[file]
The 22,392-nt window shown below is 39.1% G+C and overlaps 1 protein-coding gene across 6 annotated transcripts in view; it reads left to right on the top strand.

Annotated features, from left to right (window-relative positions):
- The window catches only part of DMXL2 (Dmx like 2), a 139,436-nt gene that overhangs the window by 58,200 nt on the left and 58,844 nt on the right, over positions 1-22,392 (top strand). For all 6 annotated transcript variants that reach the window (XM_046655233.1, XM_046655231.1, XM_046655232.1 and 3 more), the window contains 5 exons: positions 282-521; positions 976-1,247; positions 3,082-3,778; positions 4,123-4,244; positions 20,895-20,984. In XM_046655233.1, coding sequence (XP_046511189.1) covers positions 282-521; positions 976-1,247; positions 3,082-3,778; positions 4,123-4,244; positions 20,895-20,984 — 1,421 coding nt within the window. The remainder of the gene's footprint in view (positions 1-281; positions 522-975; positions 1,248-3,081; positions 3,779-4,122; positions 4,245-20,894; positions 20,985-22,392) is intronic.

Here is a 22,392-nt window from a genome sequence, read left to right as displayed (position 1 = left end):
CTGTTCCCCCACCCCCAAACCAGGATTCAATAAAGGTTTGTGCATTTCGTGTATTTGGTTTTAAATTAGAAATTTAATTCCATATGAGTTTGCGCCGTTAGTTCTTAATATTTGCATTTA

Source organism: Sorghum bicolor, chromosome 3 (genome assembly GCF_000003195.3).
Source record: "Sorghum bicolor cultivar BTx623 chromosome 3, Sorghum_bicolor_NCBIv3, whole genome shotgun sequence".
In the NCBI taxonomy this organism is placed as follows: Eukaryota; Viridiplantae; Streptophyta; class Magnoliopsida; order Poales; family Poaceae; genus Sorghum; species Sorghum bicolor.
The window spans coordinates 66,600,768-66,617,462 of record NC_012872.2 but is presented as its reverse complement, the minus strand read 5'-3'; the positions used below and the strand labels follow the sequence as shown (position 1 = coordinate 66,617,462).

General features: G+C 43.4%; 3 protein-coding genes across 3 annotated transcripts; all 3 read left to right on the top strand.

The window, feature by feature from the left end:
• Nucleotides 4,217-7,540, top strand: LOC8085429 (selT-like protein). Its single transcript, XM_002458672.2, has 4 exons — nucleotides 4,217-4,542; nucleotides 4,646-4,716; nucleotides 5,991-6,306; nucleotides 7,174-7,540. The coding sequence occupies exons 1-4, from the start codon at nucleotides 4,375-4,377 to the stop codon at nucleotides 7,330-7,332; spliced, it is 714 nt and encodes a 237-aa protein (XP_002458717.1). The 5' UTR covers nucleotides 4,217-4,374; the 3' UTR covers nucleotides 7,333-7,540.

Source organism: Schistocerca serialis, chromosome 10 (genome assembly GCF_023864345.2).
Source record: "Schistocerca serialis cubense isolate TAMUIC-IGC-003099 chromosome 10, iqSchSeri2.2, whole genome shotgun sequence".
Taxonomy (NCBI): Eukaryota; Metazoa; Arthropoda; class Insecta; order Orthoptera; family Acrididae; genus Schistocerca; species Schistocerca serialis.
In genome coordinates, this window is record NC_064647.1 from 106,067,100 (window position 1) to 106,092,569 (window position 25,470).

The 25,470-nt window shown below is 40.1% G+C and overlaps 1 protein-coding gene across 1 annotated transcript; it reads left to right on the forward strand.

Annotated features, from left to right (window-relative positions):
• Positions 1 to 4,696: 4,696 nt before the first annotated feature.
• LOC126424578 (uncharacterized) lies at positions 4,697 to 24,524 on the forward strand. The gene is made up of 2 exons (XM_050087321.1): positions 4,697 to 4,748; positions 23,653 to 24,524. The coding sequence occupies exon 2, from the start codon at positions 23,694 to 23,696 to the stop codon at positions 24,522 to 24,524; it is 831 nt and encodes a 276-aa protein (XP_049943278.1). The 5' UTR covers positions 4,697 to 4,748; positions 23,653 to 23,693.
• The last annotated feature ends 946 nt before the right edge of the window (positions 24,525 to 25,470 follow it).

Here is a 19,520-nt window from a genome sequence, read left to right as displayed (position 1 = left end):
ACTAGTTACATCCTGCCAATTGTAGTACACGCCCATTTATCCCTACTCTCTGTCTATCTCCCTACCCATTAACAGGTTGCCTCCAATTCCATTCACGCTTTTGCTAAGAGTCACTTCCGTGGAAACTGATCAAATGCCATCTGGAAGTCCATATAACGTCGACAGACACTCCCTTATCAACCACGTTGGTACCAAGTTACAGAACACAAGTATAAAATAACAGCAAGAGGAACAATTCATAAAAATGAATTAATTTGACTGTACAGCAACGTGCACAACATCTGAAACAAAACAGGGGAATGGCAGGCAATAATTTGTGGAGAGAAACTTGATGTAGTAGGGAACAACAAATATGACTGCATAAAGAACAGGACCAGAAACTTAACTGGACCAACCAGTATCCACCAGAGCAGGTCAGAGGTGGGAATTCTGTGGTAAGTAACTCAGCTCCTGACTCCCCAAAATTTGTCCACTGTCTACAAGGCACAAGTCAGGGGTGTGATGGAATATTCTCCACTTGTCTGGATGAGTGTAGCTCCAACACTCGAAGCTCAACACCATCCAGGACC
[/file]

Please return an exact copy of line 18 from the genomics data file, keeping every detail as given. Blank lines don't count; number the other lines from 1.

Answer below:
Annotated features, from left to right (window-relative positions):